Yesterday I was taking pictures in a cemetery and I got into a conversation about coffins. And suddenly, I remembered: In 2014 I met an artist in Ghana who builds “fantasy coffins” that look like cell phones and minibus taxis and crabs and three-headed dogs. And I NEVER BLOGGED ABOUT IT.
How is it possible that I visited a FANTASY COFFIN SHOP nearly three years ago and never blogged about it? I suppose I was busy back then, and I wasn’t happy with the photos I took of the coffins. Nonetheless, this is inexcusable.
The quick back-story: I was in Ghana visiting my friend Michelle, who lived there at the time. We were on the road, headed back to Accra from the Cape Coast, when we spotted Serious Wood Works. I asked our driver to pull over.
Fantasy coffins have been a thing in Ghana for the last few decades. The outlandish coffins evolved through the traditions of the Ga people of southern Ghana, who believe in sending their dead into the afterlife in style, in a coffin reflecting the person’s life on earth. People commission the artists to design and build their coffins before they die.
These coffins are not just works of art; they are actual coffins that are actually used to bury people in the actual ground. (Read more about fantasy coffins on Wikipedia and in this great article in the Guardian.)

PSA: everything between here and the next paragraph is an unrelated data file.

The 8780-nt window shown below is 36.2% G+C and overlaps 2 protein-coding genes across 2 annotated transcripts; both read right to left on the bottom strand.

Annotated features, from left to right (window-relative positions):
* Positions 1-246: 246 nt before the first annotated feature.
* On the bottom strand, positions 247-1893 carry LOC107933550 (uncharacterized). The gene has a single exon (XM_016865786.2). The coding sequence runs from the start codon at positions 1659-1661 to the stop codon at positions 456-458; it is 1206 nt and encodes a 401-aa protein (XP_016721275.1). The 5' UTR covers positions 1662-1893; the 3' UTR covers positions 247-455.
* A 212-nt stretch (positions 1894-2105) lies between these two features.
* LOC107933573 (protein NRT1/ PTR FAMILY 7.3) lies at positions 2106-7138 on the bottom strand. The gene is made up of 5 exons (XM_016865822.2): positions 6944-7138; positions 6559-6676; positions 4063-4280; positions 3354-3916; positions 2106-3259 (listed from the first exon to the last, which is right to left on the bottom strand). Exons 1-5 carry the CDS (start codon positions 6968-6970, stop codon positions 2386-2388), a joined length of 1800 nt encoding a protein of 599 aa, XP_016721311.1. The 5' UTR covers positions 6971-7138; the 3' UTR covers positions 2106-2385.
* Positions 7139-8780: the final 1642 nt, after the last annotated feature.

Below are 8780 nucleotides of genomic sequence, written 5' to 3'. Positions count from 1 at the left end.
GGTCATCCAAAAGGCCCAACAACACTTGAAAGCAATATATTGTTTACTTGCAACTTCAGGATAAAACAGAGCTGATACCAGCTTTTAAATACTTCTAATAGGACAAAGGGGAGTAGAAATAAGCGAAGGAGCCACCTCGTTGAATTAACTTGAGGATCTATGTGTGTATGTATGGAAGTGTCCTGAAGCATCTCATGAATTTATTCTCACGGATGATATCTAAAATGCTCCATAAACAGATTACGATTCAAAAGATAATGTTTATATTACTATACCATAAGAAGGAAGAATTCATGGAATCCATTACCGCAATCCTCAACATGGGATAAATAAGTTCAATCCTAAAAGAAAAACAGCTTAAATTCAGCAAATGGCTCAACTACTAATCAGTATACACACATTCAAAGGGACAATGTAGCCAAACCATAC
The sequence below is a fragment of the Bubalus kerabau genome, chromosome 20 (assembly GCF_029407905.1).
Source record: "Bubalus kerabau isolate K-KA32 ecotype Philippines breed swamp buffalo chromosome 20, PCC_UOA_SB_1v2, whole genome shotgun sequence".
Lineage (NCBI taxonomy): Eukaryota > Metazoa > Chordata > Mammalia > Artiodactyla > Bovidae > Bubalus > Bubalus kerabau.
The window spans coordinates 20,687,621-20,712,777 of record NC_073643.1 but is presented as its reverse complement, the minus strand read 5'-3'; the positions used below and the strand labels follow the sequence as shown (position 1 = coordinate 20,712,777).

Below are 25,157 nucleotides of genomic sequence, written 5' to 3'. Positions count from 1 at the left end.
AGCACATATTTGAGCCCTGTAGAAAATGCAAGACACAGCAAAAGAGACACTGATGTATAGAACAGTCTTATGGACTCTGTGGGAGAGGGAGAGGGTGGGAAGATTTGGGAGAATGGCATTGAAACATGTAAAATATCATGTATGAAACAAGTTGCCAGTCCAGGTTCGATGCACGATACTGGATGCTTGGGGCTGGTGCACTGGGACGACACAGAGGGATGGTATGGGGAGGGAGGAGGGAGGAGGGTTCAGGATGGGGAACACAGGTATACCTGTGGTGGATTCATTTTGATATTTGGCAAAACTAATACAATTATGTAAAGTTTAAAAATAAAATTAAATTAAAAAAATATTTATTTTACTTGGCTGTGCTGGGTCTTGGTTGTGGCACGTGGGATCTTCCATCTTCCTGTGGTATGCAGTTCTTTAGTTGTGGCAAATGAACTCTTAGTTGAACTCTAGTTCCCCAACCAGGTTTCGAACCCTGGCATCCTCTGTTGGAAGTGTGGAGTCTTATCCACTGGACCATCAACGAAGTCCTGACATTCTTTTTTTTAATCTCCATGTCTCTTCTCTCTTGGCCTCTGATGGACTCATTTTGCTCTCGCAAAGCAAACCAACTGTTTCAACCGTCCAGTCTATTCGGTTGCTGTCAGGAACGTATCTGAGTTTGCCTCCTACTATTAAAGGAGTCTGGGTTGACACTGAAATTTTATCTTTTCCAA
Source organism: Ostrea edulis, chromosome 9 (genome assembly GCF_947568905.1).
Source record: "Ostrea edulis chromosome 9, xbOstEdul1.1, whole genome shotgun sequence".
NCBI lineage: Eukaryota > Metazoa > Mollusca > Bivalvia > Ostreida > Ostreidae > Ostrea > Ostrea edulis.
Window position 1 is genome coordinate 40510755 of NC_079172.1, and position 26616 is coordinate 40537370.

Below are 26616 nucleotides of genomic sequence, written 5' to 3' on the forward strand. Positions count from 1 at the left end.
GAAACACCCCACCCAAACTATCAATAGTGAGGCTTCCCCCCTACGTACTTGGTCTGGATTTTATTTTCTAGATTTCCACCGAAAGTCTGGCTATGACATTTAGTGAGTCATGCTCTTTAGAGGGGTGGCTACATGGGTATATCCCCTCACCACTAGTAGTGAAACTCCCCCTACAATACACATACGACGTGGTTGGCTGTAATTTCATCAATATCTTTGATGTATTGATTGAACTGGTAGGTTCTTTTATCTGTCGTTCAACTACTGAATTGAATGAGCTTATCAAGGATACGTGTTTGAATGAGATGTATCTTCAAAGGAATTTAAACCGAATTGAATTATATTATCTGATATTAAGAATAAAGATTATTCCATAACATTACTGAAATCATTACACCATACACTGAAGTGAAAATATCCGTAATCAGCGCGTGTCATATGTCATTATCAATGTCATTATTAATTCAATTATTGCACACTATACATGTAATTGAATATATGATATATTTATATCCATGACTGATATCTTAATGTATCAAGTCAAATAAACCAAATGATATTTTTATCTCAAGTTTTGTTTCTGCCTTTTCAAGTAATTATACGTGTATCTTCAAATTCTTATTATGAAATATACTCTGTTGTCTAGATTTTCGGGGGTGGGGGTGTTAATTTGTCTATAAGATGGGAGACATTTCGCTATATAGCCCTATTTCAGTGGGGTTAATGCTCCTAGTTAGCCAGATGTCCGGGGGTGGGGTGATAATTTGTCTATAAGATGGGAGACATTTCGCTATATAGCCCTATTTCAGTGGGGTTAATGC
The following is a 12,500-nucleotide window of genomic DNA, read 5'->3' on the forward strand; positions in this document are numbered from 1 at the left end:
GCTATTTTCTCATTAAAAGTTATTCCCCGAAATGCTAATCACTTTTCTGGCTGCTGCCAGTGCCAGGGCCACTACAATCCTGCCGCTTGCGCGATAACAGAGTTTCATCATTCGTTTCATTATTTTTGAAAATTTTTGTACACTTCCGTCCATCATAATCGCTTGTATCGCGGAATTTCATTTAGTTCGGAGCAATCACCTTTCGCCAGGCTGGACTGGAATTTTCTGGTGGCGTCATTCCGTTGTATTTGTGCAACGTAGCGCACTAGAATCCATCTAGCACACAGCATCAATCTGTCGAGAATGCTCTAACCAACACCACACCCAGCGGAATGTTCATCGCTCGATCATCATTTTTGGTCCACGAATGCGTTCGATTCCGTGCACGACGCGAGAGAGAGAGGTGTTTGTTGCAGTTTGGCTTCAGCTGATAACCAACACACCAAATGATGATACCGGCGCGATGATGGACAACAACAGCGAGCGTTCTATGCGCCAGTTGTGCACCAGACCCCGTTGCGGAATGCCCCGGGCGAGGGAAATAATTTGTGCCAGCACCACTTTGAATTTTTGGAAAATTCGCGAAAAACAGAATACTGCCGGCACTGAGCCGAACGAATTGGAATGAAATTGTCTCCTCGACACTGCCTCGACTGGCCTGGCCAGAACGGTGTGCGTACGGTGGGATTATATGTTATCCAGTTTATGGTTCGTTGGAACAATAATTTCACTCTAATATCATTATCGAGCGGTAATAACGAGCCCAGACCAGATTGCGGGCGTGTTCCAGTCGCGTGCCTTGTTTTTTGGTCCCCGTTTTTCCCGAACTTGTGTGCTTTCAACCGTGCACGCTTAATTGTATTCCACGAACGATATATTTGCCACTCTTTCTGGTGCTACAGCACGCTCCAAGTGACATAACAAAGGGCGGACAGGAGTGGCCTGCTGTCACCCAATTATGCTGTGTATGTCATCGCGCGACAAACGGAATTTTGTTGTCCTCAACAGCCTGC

I had heard about the coffin artists before I came to Ghana but didn’t have time to seek one out. So when we accidentally happened upon this one by the side of the road, I could barely contain my excitement.
Inside the coffin workshop. There’s some kind of serpent, the phone, a three-headed dog, a crab, some Ghanian money, and a couple of house-coffins. The weird things hanging from the ceiling are funeral wreaths.
At long last, I’ve got this coffin-monkey off my back. I saw a cell phone coffin in Ghana and it was amazing.
Read the rest of my Ghana posts here. I’ve still got a few untold stories from this trip — maybe I’ll tell another one next year.